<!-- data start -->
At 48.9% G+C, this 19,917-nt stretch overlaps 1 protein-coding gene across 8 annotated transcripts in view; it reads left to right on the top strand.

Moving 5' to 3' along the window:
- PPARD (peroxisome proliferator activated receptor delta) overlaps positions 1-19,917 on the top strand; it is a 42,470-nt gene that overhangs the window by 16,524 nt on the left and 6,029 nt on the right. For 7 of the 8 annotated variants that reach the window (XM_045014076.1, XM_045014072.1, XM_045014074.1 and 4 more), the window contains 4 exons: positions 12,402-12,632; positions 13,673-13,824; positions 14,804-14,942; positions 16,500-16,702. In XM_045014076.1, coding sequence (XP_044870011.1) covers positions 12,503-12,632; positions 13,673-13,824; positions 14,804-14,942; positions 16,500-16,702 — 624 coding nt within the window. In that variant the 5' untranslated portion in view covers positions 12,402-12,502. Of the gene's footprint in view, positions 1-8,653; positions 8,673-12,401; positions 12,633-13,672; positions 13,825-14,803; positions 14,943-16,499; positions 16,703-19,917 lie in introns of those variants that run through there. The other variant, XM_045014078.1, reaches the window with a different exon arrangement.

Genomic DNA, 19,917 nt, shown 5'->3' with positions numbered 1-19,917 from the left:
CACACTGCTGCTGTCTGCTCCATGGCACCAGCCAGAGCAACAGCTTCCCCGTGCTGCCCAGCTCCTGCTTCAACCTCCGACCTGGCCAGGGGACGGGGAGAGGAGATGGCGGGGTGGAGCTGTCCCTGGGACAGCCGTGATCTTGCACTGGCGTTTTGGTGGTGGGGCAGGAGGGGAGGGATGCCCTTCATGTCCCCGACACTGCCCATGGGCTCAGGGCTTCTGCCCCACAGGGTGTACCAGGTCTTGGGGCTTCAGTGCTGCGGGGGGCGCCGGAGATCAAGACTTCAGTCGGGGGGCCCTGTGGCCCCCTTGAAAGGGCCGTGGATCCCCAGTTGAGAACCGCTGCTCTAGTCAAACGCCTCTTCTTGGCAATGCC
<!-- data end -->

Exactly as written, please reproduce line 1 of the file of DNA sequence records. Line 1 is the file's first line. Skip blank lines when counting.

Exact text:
At 48.9% G+C, this 19,917-nt stretch overlaps 1 protein-coding gene across 8 annotated transcripts in view; it reads left to right on the top strand.